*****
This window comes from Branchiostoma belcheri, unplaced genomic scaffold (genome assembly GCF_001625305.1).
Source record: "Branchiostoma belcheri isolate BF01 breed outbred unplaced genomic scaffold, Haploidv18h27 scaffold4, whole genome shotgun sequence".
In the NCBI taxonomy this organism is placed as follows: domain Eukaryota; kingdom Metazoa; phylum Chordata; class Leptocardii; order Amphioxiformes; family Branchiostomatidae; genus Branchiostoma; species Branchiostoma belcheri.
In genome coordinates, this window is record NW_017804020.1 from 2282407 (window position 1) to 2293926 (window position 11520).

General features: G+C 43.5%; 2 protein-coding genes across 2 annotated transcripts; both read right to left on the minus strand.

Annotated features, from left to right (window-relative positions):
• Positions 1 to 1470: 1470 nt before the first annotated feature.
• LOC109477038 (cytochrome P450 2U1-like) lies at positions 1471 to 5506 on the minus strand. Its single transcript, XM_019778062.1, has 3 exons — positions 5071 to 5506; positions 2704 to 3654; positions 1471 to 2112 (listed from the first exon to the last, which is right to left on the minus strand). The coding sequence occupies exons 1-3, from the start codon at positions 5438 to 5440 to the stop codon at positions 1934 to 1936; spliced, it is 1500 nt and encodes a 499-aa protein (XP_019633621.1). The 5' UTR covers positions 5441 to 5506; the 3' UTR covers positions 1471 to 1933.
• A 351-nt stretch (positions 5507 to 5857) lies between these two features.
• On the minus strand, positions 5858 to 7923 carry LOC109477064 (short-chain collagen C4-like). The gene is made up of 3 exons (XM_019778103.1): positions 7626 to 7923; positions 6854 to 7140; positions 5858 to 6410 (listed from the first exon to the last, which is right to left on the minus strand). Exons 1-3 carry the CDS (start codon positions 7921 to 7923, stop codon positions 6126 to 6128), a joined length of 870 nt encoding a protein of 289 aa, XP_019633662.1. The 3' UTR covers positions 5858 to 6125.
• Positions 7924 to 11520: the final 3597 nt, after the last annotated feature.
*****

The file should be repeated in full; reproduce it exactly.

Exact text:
This window comes from Branchiostoma belcheri, unplaced genomic scaffold (genome assembly GCF_001625305.1).
Source record: "Branchiostoma belcheri isolate BF01 breed outbred unplaced genomic scaffold, Haploidv18h27 scaffold4, whole genome shotgun sequence".
In the NCBI taxonomy this organism is placed as follows: domain Eukaryota; kingdom Metazoa; phylum Chordata; class Leptocardii; order Amphioxiformes; family Branchiostomatidae; genus Branchiostoma; species Branchiostoma belcheri.
In genome coordinates, this window is record NW_017804020.1 from 2282407 (window position 1) to 2293926 (window position 11520).

General features: G+C 43.5%; 2 protein-coding genes across 2 annotated transcripts; both read right to left on the minus strand.

Annotated features, from left to right (window-relative positions):
• Positions 1 to 1470: 1470 nt before the first annotated feature.
• LOC109477038 (cytochrome P450 2U1-like) lies at positions 1471 to 5506 on the minus strand. Its single transcript, XM_019778062.1, has 3 exons — positions 5071 to 5506; positions 2704 to 3654; positions 1471 to 2112 (listed from the first exon to the last, which is right to left on the minus strand). The coding sequence occupies exons 1-3, from the start codon at positions 5438 to 5440 to the stop codon at positions 1934 to 1936; spliced, it is 1500 nt and encodes a 499-aa protein (XP_019633621.1). The 5' UTR covers positions 5441 to 5506; the 3' UTR covers positions 1471 to 1933.
• A 351-nt stretch (positions 5507 to 5857) lies between these two features.
• On the minus strand, positions 5858 to 7923 carry LOC109477064 (short-chain collagen C4-like). The gene is made up of 3 exons (XM_019778103.1): positions 7626 to 7923; positions 6854 to 7140; positions 5858 to 6410 (listed from the first exon to the last, which is right to left on the minus strand). Exons 1-3 carry the CDS (start codon positions 7921 to 7923, stop codon positions 6126 to 6128), a joined length of 870 nt encoding a protein of 289 aa, XP_019633662.1. The 3' UTR covers positions 5858 to 6125.
• Positions 7924 to 11520: the final 3597 nt, after the last annotated feature.